Bagpipe maintenance is the root of the bagpipe tree of sound. If the instrument isn't holding air and operating efficiently, there is no way that Tonal Quality or Tuning can be achieved.
Continually maintain your bagpipe "from the inside out."
Let's start by simply defining what you're trying to do when it comes to maintaining your pipe: Bagpipe maintenance and efficiency is the process of making sure absolutely no air is wasted whatsoever. This way, every bit of our effort goes into making a good sound (and we have energy to spare to focus on the music).
At the Dojo, we teach that you should see maintenance as a continual process, where you are always going through a mental checklist each time you play to make sure things are as efficient as possible. We form this checklist by thinking of the airflow through the system. Start inside the bag, and work your way outward, doubling checking that there are no parts of the bagpipe that are leaking or taking too much air.
Here is the maintenance checklist, starting from the inside and working out.
There are three basic maintenance steps you should check on each and every time you play your pipes.
Step 1: Double Check That Your Bag is Airtight.
This may seem like a no-brainer, but you'd be amazed how often even experienced players overlook this detail. If the bag hasn't been seasoned in a while, or if the tie-in isn't secure, the bag will leak! Use big corks to cork up your stocks, and then blow air into the bag until it's as full as you can make it. Does it stay 100% completely full for at least 30 seconds? If not, it's not holding air well enough! Settle for nothing less than perfection. Remember, if the bag isn't 100% tight, you are losing efficiency and taking energy away from your quality of tone and your music making.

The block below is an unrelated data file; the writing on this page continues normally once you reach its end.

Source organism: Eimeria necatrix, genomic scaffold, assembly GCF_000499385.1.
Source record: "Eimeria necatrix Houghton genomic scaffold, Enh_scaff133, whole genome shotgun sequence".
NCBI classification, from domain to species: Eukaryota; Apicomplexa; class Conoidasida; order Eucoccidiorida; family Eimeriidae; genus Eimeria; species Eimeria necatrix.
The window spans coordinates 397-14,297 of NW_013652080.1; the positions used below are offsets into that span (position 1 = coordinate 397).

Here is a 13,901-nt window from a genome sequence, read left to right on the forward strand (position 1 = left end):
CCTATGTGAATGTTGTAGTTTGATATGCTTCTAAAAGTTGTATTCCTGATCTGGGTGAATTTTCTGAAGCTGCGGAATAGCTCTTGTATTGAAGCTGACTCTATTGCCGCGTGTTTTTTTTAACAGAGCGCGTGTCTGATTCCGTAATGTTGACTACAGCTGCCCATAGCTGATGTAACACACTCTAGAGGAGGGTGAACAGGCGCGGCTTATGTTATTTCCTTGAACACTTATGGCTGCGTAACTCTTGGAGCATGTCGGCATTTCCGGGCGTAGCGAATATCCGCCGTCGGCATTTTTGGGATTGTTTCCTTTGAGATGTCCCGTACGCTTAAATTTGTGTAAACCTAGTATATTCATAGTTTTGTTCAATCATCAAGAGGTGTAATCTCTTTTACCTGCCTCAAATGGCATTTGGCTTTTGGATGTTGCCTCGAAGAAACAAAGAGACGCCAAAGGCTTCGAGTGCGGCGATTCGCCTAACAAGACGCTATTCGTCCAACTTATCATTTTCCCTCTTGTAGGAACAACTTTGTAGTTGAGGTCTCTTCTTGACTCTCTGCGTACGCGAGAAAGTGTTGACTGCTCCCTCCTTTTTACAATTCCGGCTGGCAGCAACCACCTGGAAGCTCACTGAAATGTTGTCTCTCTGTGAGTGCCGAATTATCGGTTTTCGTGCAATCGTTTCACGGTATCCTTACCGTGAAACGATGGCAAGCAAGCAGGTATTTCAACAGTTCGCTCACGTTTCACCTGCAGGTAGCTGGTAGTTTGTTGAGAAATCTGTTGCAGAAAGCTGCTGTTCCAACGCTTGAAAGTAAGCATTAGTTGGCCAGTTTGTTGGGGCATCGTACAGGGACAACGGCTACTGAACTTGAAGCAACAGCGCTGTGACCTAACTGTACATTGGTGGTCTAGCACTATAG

Step 2: Check That Your Joints are Securely Hemped and Airtight
Step 3: Check Your Reed Seats and Flapper Valve
Ah, now this one is certainly very commonly overlooked! The hemp-job on your reeds is vital to an efficient bagpipe. If the reeds are loose in the read-seat, air will leak out. Also, you should use waxed hemp on all of your reeds to ensure an extra tight seal. The reason this is so important is because reed seats are so close to where the air is exiting the bag. The air is desperate to find a path of lesser resistance and so, if your seats aren't sealed up tight, you're going to lose a lot of air through there.
By the by, don't forget your flapper valve! This is included in the reed-seat step because it is another potential exit-point of air from the bag. When the bag is blown up tight, put your ear to the mouthpiece - can you hear gurgling sounds? That means your flapper valve isn't tight.
Calibration is sort of a bridge into the "Tonal Quality" area of the Bagpipe Tree of Sound, because it does certainly improve the overall sound and stability of your instrument (and the tuning of it). But, it's also largely about efficiency, which is the main purpose of bagpipe maintenance.
You have three drone reeds, and they all need to be "locked in" so they're tunable and stable. Well, how do you do this? At the Dojo, we teach the process of "calibration," which means getting the drone reeds to all take the exact same amount of air. If they are taking the same amount of air, they will lock in easily. If they're not, they'll never quite lock.
Prerequisite: Make Sure Your Bag is Tied On Securely
Honestly, we recommend that you have an expert to physically tie the stocks into your bag of choice (Contact us and we'll help you arrange a tie-in at a good price). Bags are valuable, so you don't want to accidentally ruin a bag. Also, the tie-in has to be 10,000% air-tight or you'll never get an efficient bagpipe. That being said, we do have a class on bag tie-ins!
We have tons of maintenance classes available in our expansive class archive. How do you find the classes we want? Use the "Search the Archives" page under the "Archive Tab." In the Maintenance section, you'll see tons of good topics to answer any questions that may arise.